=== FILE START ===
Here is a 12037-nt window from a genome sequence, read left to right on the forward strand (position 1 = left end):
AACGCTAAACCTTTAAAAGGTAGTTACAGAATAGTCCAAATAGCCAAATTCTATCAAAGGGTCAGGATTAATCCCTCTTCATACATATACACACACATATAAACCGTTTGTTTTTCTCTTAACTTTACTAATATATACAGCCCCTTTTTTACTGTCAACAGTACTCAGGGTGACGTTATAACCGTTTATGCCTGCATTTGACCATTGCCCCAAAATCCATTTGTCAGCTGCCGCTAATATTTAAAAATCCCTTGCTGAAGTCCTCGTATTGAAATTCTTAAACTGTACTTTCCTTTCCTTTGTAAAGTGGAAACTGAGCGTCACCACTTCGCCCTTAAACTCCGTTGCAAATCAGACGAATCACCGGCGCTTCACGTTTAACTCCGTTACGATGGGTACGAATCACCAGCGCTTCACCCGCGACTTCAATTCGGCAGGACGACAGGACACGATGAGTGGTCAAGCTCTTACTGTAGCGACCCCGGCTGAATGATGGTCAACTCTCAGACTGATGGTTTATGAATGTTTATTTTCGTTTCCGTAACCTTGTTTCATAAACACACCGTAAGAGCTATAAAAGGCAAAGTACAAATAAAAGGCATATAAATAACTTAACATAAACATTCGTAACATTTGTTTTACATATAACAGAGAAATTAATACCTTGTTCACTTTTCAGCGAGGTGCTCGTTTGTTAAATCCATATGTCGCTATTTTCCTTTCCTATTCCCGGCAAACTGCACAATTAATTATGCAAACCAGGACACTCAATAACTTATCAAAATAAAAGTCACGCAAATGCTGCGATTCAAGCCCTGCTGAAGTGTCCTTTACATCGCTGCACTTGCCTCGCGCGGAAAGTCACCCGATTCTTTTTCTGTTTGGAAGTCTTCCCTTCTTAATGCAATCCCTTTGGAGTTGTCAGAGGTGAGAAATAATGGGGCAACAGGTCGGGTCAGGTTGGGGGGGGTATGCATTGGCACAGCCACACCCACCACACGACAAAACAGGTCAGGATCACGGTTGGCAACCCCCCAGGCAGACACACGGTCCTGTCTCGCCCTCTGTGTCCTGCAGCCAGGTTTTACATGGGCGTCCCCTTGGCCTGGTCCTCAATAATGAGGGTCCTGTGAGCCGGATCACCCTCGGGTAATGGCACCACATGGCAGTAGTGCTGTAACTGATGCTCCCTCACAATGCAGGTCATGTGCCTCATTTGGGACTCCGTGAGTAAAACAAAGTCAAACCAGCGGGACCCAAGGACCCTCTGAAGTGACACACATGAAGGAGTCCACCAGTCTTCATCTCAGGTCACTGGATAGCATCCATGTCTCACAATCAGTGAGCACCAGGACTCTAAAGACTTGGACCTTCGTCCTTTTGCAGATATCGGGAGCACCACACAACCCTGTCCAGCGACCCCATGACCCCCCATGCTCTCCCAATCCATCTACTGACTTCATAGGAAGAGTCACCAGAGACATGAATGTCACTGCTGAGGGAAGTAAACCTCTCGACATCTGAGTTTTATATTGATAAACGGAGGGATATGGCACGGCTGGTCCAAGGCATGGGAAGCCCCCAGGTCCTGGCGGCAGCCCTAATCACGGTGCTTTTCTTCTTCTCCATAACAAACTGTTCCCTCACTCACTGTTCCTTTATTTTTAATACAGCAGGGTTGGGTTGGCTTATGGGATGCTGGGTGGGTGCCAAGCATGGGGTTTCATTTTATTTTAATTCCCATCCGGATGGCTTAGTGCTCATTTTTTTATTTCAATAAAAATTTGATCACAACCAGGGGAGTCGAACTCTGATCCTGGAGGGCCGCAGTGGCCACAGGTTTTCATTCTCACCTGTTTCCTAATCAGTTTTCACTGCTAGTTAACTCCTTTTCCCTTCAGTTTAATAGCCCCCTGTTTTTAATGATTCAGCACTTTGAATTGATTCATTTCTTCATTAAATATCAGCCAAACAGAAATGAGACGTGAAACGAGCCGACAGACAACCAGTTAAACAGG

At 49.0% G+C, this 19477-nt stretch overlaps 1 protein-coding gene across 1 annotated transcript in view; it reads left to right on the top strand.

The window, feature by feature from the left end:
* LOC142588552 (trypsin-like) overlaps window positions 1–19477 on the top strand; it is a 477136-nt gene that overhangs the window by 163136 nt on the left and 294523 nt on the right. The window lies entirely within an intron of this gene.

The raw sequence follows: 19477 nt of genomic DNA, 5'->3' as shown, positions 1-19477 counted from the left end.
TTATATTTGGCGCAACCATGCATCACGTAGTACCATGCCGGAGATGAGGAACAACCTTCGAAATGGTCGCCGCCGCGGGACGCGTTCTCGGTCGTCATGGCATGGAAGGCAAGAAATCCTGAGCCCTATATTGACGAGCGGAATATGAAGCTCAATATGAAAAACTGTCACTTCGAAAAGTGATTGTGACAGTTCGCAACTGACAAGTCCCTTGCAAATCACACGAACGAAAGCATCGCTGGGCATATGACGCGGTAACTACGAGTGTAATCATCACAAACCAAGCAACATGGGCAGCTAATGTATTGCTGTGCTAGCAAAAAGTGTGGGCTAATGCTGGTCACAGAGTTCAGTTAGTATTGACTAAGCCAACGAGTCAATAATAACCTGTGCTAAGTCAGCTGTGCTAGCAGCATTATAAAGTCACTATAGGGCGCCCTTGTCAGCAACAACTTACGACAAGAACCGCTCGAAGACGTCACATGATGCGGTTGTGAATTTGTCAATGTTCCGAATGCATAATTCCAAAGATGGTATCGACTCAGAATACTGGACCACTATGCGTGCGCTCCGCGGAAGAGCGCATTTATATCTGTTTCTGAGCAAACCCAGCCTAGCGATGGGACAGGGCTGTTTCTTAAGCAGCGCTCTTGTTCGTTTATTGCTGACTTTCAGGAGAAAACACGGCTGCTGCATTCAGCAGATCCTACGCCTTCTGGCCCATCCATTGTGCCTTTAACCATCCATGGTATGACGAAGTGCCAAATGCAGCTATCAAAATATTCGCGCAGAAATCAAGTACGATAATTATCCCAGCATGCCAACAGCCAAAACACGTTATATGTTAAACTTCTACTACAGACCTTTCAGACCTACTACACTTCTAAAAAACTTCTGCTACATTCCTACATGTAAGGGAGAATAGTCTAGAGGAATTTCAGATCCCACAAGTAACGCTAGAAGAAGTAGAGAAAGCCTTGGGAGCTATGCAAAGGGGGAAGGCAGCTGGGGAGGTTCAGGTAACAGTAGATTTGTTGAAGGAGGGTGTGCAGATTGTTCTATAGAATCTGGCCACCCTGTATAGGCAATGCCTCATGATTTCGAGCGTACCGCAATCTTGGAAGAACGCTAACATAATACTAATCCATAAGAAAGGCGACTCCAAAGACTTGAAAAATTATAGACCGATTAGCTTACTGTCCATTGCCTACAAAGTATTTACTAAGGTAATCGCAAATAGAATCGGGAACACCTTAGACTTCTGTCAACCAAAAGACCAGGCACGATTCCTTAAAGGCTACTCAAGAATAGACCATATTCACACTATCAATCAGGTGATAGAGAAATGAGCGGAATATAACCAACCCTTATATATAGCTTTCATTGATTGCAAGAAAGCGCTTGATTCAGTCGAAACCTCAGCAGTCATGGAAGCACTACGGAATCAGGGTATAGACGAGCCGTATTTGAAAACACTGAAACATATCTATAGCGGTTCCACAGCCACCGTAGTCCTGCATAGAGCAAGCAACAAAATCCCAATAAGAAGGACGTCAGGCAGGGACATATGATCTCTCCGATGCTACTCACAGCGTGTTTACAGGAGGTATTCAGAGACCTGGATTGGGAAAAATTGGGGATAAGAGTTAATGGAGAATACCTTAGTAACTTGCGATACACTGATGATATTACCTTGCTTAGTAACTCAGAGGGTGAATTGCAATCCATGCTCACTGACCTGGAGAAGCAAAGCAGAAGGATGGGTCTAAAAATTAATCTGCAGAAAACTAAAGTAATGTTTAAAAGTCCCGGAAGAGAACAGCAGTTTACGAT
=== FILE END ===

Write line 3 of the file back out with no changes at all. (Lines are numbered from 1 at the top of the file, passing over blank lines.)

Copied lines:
At 49.0% G+C, this 19477-nt stretch overlaps 1 protein-coding gene across 1 annotated transcript in view; it reads left to right on the top strand.